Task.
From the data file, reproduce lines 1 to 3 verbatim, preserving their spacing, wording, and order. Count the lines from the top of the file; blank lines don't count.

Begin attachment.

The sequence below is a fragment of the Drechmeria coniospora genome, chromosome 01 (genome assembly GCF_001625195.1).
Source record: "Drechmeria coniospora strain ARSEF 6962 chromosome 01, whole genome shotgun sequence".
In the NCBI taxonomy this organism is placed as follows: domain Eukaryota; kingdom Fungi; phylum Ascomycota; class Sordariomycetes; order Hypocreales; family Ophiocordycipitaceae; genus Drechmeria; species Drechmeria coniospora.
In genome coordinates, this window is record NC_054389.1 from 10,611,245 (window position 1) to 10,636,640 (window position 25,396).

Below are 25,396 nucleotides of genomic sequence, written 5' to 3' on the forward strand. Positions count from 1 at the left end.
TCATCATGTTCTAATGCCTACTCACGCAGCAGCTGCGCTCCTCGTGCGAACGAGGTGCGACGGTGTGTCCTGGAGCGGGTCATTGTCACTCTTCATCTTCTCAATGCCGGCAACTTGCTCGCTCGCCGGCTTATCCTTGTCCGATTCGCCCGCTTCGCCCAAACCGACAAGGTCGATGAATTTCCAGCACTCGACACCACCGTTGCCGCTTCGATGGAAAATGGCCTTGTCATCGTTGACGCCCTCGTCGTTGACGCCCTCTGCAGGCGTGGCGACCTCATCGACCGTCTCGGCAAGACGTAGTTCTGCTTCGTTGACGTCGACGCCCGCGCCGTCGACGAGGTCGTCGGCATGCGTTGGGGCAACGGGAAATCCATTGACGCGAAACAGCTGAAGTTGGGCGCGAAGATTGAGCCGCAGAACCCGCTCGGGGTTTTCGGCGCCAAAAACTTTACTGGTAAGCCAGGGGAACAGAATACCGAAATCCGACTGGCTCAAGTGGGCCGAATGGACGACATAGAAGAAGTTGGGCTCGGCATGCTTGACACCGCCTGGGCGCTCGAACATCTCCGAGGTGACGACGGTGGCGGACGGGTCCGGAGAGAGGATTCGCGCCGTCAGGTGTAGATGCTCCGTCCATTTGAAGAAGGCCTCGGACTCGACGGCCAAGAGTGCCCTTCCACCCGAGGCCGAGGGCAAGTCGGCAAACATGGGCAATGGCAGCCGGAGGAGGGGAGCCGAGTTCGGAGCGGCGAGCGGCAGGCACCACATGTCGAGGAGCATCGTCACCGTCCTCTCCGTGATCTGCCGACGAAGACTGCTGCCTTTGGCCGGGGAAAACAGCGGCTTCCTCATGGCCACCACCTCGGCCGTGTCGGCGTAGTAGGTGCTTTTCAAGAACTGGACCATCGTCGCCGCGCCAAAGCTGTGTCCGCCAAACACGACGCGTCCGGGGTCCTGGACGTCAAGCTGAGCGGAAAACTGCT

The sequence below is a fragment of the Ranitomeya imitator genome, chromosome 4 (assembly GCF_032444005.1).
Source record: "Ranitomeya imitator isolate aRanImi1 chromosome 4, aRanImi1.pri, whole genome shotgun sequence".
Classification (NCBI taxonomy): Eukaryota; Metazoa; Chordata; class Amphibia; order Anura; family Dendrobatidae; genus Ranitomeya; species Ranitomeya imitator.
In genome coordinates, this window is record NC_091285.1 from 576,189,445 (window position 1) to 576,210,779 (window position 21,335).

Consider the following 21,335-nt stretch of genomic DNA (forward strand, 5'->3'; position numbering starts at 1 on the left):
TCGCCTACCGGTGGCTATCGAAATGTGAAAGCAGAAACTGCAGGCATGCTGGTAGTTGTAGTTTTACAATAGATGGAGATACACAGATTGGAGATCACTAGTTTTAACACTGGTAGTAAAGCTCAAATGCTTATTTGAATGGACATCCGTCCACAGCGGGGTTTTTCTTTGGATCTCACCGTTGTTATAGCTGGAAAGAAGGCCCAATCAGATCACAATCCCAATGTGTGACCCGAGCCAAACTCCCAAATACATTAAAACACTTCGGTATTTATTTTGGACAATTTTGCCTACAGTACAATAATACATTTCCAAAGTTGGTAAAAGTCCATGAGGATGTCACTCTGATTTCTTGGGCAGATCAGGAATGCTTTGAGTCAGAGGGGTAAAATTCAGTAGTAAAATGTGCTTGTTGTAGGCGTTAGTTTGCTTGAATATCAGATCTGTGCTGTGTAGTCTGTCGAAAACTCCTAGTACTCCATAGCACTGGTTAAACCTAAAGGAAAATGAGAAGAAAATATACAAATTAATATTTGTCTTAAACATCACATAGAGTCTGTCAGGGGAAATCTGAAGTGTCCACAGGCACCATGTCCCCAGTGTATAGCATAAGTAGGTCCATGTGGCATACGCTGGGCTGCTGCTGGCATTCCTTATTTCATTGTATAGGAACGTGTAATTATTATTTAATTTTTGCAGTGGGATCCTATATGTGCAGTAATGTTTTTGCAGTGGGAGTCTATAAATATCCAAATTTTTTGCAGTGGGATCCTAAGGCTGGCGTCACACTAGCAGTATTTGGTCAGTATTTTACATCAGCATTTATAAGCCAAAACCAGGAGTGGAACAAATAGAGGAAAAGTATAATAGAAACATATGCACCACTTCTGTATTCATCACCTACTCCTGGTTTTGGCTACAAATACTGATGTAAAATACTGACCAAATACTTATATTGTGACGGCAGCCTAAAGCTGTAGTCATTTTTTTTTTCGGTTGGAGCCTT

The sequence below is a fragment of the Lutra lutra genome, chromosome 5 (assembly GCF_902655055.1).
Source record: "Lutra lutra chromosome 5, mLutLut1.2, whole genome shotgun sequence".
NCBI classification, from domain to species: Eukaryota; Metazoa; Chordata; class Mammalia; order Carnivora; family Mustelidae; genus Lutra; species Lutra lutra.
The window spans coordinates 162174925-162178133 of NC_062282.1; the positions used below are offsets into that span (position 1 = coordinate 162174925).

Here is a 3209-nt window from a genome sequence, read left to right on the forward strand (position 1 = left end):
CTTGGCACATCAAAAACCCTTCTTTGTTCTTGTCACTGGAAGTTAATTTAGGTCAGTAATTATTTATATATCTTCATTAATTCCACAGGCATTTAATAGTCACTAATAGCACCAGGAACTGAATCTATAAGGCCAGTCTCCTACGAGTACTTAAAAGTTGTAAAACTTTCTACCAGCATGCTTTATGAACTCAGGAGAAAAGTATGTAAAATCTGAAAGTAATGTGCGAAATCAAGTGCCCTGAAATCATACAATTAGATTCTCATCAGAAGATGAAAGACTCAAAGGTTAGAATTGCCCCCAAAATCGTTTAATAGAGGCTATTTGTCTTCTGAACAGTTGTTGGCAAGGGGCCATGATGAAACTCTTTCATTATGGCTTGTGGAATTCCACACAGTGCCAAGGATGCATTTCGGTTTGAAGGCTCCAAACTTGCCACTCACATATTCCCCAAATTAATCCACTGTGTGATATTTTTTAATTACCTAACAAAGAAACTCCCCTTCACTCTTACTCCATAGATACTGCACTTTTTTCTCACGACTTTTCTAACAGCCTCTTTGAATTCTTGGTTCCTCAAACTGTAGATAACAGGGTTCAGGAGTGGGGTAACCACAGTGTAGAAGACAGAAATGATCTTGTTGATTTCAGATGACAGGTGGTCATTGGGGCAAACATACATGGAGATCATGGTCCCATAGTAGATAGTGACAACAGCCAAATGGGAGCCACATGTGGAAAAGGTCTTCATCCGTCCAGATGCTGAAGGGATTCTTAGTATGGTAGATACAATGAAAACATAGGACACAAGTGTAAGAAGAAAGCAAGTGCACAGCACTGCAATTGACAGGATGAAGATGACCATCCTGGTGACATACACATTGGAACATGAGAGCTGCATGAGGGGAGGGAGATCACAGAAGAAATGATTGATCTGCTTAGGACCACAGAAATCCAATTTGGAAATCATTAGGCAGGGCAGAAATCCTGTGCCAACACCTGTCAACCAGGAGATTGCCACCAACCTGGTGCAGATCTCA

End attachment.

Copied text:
The sequence below is a fragment of the Drechmeria coniospora genome, chromosome 01 (genome assembly GCF_001625195.1).
Source record: "Drechmeria coniospora strain ARSEF 6962 chromosome 01, whole genome shotgun sequence".
In the NCBI taxonomy this organism is placed as follows: domain Eukaryota; kingdom Fungi; phylum Ascomycota; class Sordariomycetes; order Hypocreales; family Ophiocordycipitaceae; genus Drechmeria; species Drechmeria coniospora.